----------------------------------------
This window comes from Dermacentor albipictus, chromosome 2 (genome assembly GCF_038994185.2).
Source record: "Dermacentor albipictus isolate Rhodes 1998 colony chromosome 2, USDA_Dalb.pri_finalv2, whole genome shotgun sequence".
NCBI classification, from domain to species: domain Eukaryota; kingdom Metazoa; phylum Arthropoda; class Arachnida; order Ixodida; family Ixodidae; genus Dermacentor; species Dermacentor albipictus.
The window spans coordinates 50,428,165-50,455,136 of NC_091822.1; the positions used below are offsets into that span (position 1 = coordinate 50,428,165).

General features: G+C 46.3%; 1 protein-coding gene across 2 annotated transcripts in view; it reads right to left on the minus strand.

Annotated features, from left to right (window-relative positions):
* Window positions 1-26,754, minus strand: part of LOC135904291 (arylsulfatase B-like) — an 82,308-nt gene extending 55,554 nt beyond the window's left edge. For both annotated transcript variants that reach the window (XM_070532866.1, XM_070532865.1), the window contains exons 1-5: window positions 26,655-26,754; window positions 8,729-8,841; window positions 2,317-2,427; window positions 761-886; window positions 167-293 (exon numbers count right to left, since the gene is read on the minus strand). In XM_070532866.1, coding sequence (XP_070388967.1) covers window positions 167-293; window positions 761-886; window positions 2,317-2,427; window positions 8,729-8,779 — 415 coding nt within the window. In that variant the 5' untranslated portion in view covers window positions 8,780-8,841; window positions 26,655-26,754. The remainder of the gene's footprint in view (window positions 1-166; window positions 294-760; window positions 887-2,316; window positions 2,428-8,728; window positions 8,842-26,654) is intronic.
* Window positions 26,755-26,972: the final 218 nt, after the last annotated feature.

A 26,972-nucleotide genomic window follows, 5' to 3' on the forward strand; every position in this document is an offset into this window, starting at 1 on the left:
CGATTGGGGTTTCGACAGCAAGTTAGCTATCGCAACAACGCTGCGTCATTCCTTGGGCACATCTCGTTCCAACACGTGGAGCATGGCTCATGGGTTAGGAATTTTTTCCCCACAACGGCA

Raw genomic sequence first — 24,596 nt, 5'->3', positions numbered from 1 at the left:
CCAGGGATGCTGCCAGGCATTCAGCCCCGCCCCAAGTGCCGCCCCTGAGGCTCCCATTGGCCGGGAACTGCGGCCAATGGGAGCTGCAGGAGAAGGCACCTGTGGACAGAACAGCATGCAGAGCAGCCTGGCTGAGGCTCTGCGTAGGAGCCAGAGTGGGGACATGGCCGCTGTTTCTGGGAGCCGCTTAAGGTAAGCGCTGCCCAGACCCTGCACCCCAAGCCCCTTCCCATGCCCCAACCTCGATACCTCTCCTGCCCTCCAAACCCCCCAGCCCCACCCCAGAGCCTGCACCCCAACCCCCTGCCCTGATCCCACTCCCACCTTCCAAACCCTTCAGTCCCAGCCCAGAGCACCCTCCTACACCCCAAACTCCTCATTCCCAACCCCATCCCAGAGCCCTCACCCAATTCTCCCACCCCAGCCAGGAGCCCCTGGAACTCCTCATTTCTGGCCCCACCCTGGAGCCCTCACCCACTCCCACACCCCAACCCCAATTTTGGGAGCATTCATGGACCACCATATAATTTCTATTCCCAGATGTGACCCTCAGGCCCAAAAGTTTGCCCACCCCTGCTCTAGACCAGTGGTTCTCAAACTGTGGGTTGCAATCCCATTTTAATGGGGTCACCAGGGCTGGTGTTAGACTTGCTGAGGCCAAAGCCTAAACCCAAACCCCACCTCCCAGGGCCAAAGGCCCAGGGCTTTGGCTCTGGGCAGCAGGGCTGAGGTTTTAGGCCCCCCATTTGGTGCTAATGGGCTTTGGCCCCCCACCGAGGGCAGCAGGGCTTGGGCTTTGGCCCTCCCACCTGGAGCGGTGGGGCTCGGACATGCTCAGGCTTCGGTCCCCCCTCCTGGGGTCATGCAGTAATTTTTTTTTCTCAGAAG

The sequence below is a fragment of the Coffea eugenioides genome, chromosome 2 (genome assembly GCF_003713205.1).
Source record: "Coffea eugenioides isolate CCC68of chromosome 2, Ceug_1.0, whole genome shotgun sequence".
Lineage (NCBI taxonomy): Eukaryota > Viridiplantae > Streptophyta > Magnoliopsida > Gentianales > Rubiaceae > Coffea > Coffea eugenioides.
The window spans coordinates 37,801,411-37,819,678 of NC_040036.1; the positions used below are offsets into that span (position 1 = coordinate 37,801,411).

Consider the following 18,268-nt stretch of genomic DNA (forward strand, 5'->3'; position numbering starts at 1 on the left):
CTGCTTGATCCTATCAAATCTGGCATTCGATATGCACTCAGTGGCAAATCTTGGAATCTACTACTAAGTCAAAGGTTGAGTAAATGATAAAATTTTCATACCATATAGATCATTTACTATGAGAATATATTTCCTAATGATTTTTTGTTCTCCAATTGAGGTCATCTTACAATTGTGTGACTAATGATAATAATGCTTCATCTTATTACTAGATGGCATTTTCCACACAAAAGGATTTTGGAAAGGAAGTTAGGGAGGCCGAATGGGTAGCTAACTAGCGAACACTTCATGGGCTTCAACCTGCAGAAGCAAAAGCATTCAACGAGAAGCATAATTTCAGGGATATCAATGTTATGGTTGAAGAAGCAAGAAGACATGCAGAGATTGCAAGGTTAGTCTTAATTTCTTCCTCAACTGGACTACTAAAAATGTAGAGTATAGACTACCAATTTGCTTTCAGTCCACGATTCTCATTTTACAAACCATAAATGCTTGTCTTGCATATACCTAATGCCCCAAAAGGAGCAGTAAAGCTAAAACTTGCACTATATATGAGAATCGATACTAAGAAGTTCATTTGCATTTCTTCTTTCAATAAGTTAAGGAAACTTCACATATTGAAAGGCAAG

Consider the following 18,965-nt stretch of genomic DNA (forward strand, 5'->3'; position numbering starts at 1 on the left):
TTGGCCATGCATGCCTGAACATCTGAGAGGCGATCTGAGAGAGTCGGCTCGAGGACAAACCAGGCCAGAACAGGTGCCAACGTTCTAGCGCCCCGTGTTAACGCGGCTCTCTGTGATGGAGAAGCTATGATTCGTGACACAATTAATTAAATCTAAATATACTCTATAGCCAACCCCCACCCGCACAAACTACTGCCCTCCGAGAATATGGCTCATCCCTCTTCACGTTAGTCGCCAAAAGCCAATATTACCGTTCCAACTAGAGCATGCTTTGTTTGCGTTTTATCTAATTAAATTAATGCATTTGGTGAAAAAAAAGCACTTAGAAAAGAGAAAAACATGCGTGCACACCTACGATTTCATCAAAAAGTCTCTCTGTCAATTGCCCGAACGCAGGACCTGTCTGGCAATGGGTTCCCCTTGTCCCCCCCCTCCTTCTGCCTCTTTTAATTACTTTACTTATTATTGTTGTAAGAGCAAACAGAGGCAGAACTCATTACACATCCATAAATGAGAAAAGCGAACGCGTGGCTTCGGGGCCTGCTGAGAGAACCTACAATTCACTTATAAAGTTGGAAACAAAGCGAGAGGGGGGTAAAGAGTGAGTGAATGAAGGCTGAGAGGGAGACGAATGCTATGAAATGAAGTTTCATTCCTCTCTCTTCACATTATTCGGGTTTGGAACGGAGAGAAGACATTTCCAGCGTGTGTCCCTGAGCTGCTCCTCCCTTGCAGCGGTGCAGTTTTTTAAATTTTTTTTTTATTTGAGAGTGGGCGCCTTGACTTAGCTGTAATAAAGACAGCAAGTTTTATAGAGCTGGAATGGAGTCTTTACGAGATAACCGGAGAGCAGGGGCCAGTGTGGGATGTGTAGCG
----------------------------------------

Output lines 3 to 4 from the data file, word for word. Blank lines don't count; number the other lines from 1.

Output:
NCBI classification, from domain to species: domain Eukaryota; kingdom Metazoa; phylum Arthropoda; class Arachnida; order Ixodida; family Ixodidae; genus Dermacentor; species Dermacentor albipictus.
The window spans coordinates 50,428,165-50,455,136 of NC_091822.1; the positions used below are offsets into that span (position 1 = coordinate 50,428,165).